Early in the year I explain to them the meaning of the phrase “e pluribus unum” that is on our currency, and I use that phrase to explain that the history is also about the “lions.” The workers at Lowell, the soldiers who fought in the Civil War, the Chinese who built the transcontinental railroad, the Americans who lived through the Great Depression, the men who landed at the Normandy beaches – all the experiences of all these people (the pluribus) make up our one nation.
Good history teaches about exceptions to the rule and diversity of experience, but at the middle school level (or any level, now that I think about it), archetypes are important to an understanding of historical periods and events.
For a few years I have been using a clip from Ken Burns’s series, The West, about a farmer from Nebraska named Uriah Oblinger. It is a lovely, less than 10-minute clip that manages to create empathy with farmers on the plains. During the year, I found myself alluding to over and over again. “Remember Uriah Oblinger?” I’d ask my students when we discussed what the American dream entailed.
When we get into intense discussions about what happened to the Plains Indians, my students want to condemn the United States government. And then I remind them of the Uriah Oblingers – are they at fault too? Remembering how they felt for Uriah, and the untimely death of his young wife, they begin to understand the complications of history.
So here’s an idea for something productive you can do this summer. For each unit you teach, come up with one or two historic figures. Do a little research on each one. Find a magazine article about them online, or read a chapter in a book, or a whole biography. Jot down a few interesting facts about each of these people.
Plug this material into your lessons to help the history come alive a bit more. Commit to focusing on a wide array of historical actors, not just the big guys (and not just guys). Think of archetypes: can you create a lesson or find a reading or a film clip about a worker, a protester, a soldier, a random American who had opinions about the war in Vietnam?
And remind students that they, too, are actors in history.
It’s not just about the causes of the Civil War, the reasons for industrial growth, the programs of the New Deal; it’s about lives lived and how Americans felt about the events they lived through that enrich what we teach and make it meaningful.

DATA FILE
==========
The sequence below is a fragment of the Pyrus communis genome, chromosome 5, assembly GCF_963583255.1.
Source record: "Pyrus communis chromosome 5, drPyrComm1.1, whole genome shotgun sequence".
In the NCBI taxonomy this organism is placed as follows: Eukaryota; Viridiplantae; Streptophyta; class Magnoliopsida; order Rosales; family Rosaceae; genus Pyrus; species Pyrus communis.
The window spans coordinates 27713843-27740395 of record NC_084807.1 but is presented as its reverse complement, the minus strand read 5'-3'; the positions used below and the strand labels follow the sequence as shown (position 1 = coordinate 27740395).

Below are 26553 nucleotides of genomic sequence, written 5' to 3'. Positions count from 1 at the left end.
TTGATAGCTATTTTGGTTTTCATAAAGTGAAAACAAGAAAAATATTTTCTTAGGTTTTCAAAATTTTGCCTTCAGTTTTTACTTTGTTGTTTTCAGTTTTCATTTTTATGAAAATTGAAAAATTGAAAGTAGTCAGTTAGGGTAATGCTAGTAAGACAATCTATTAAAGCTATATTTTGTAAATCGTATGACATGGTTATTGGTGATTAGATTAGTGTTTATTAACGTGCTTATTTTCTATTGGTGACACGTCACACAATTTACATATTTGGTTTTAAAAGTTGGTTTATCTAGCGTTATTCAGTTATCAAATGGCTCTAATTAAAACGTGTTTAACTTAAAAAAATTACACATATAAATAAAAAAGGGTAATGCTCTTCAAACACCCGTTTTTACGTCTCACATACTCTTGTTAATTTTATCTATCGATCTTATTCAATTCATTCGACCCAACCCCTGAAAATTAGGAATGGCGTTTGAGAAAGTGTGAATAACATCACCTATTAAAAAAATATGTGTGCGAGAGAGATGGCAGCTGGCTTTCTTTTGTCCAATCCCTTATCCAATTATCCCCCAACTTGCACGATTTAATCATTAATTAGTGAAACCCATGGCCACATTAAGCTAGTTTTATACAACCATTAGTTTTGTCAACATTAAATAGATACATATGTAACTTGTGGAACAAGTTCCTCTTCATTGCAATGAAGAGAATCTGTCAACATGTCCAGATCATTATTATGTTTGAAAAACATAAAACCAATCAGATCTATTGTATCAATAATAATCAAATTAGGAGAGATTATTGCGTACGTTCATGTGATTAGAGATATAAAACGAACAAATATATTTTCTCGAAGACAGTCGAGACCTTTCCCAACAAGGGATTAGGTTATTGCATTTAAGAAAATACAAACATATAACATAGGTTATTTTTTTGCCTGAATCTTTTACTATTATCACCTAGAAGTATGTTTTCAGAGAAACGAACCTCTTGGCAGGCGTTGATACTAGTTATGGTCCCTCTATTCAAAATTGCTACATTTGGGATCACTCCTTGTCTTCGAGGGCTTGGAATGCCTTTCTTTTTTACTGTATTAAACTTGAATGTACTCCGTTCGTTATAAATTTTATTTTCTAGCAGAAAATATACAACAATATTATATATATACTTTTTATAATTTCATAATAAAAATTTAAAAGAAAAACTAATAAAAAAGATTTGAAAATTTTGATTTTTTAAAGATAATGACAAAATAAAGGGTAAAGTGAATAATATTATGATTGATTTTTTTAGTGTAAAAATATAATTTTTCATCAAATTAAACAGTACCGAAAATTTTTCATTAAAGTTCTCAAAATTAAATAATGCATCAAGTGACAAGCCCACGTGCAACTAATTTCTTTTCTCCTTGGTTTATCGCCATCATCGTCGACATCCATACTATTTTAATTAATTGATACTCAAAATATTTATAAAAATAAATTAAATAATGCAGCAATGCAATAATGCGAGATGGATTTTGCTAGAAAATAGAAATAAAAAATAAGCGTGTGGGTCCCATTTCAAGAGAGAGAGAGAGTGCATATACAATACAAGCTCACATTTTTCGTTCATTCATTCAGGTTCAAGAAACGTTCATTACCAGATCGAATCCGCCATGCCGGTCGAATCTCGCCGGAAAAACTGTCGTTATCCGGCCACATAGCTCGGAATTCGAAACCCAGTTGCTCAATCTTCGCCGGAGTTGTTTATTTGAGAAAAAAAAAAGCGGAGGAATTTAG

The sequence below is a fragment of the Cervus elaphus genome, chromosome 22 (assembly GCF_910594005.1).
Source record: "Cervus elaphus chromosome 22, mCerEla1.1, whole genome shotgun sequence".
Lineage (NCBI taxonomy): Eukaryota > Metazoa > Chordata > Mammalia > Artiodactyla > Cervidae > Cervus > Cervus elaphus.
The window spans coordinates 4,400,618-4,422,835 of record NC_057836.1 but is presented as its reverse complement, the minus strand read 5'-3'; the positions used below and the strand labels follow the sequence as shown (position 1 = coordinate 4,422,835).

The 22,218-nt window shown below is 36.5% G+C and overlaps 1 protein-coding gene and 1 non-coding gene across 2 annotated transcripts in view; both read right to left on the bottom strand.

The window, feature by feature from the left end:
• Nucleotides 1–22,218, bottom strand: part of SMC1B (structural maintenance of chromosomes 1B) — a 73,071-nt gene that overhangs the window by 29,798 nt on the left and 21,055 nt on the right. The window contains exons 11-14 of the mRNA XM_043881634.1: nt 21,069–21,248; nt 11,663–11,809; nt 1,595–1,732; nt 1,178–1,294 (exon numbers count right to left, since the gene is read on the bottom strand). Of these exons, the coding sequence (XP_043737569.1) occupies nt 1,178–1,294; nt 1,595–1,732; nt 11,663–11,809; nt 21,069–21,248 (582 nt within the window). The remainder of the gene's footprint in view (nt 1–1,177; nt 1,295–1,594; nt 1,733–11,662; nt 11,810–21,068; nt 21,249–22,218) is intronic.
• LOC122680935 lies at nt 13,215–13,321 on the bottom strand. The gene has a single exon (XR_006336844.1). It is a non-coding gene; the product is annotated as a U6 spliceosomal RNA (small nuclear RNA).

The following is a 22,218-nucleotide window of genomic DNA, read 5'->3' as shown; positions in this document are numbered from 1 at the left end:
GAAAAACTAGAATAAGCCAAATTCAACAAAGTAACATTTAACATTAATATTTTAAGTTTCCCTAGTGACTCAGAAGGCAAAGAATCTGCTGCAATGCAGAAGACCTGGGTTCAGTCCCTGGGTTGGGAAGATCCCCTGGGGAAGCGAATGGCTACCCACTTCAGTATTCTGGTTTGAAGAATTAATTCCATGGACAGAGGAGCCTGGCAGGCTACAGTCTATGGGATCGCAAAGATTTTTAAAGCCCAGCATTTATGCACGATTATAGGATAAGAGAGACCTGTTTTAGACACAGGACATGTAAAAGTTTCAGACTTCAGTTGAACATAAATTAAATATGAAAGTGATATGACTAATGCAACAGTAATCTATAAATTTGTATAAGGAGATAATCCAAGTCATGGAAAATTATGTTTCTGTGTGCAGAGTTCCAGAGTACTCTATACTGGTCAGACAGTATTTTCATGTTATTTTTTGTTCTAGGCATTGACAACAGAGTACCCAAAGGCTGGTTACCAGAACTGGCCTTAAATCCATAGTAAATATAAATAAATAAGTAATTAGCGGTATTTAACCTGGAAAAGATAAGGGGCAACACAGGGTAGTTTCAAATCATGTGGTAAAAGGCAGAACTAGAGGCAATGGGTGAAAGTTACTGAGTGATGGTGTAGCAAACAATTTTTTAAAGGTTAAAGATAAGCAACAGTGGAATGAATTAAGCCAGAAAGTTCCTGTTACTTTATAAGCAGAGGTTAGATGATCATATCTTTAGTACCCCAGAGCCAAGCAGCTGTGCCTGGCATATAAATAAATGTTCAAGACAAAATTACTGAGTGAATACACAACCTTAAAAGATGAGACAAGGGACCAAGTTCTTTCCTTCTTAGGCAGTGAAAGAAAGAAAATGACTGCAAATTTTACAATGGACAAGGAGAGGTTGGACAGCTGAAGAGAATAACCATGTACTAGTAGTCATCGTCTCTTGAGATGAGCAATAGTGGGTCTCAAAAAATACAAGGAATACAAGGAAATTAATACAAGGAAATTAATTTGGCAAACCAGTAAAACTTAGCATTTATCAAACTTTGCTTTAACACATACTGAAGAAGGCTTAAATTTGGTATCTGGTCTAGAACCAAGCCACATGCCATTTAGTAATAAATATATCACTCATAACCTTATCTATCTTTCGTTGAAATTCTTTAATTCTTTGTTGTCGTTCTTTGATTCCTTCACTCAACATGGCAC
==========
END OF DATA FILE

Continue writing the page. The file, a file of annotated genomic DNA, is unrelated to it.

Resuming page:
Some sources for examples of history’s “real people”
- Biography.com has good resources, including brief videos (There are two excellent ones I use on Ida B. Wells.)
- American National Biography – what a resource! I suggest you read the letter from the editor to get the scope of what this site has. It also has a partnership with the Smithsonian National Portrait Gallery.
- Many of the Ken Burns videos have good clips on “archetypes.” For example, in his World War II series, I love the clip on Pearl Harbor that has people describing their reactions (including the famous: Sen. Daniel Inouye) and an especially poignant clip from a Japanese American woman describing feeling awareness of her ethnicity for the first time. It is hard to get some of the clips online, as there are copyright issues. But PBS has some. The ones on YouTube are sometimes there for awhile and get taken down.
- The Miller Center is a fabulous site for background on U.S. presidents.
- Many famous folk have birthplace or homes that are open to the public. There are usually websites associated with them that have good info. (See for example Harriet Beecher Stowe or Frederick Douglass’s birthplace.)
Instead of just entering a person’s name in a search engine online, try adding the word “museum” or “exhibit” after the name. This will sometimes result in museum exhibits about the person that will provide you a wealth of resources beyond what you would find with just a search for the name alone.
If you have some favorite sources for history’s archetypes or for real people leading unsung lives, please share here!